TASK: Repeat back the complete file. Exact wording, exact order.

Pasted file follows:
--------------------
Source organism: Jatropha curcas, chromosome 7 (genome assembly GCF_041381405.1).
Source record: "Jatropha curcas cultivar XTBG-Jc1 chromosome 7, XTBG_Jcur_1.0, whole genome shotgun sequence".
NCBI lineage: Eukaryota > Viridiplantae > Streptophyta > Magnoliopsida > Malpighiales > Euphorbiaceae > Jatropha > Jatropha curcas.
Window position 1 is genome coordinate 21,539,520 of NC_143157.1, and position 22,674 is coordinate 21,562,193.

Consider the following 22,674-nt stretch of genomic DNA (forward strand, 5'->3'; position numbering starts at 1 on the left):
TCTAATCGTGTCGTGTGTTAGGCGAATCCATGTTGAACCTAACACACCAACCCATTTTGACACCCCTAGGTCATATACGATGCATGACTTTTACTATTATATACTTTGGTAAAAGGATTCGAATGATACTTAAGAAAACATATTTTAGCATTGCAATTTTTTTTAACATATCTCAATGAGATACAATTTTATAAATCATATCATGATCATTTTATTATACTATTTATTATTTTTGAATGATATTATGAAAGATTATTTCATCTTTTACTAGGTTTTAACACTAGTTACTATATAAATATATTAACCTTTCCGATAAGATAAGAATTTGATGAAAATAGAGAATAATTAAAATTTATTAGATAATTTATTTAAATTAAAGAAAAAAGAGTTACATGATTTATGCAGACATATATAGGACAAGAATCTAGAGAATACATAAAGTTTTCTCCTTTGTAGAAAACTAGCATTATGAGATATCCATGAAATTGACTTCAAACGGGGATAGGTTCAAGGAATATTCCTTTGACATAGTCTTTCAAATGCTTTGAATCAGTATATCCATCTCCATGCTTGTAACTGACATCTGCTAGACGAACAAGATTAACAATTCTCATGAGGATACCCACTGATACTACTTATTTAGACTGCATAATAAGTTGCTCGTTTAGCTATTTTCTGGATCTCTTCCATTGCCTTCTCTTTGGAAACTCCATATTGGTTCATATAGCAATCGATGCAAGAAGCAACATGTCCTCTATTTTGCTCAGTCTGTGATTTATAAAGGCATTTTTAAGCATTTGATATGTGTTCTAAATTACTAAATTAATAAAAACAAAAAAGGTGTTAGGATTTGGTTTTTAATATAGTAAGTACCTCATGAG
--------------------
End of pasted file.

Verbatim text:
Source organism: Jatropha curcas, chromosome 7 (genome assembly GCF_041381405.1).
Source record: "Jatropha curcas cultivar XTBG-Jc1 chromosome 7, XTBG_Jcur_1.0, whole genome shotgun sequence".
NCBI lineage: Eukaryota > Viridiplantae > Streptophyta > Magnoliopsida > Malpighiales > Euphorbiaceae > Jatropha > Jatropha curcas.
Window position 1 is genome coordinate 21,539,520 of NC_143157.1, and position 22,674 is coordinate 21,562,193.

Consider the following 22,674-nt stretch of genomic DNA (forward strand, 5'->3'; position numbering starts at 1 on the left):
TCTAATCGTGTCGTGTGTTAGGCGAATCCATGTTGAACCTAACACACCAACCCATTTTGACACCCCTAGGTCATATACGATGCATGACTTTTACTATTATATACTTTGGTAAAAGGATTCGAATGATACTTAAGAAAACATATTTTAGCATTGCAATTTTTTTTAACATATCTCAATGAGATACAATTTTATAAATCATATCATGATCATTTTATTATACTATTTATTATTTTTGAATGATATTATGAAAGATTATTTCATCTTTTACTAGGTTTTAACACTAGTTACTATATAAATATATTAACCTTTCCGATAAGATAAGAATTTGATGAAAATAGAGAATAATTAAAATTTATTAGATAATTTATTTAAATTAAAGAAAAAAGAGTTACATGATTTATGCAGACATATATAGGACAAGAATCTAGAGAATACATAAAGTTTTCTCCTTTGTAGAAAACTAGCATTATGAGATATCCATGAAATTGACTTCAAACGGGGATAGGTTCAAGGAATATTCCTTTGACATAGTCTTTCAAATGCTTTGAATCAGTATATCCATCTCCATGCTTGTAACTGACATCTGCTAGACGAACAAGATTAACAATTCTCATGAGGATACCCACTGATACTACTTATTTAGACTGCATAATAAGTTGCTCGTTTAGCTATTTTCTGGATCTCTTCCATTGCCTTCTCTTTGGAAACTCCATATTGGTTCATATAGCAATCGATGCAAGAAGCAACATGTCCTCTATTTTGCTCAGTCTGTGATTTATAAAGGCATTTTTAAGCATTTGATATGTGTTCTAAATTACTAAATTAATAAAAACAAAAAAGGTGTTAGGATTTGGTTTTTAATATAGTAAGTACCTCATGAG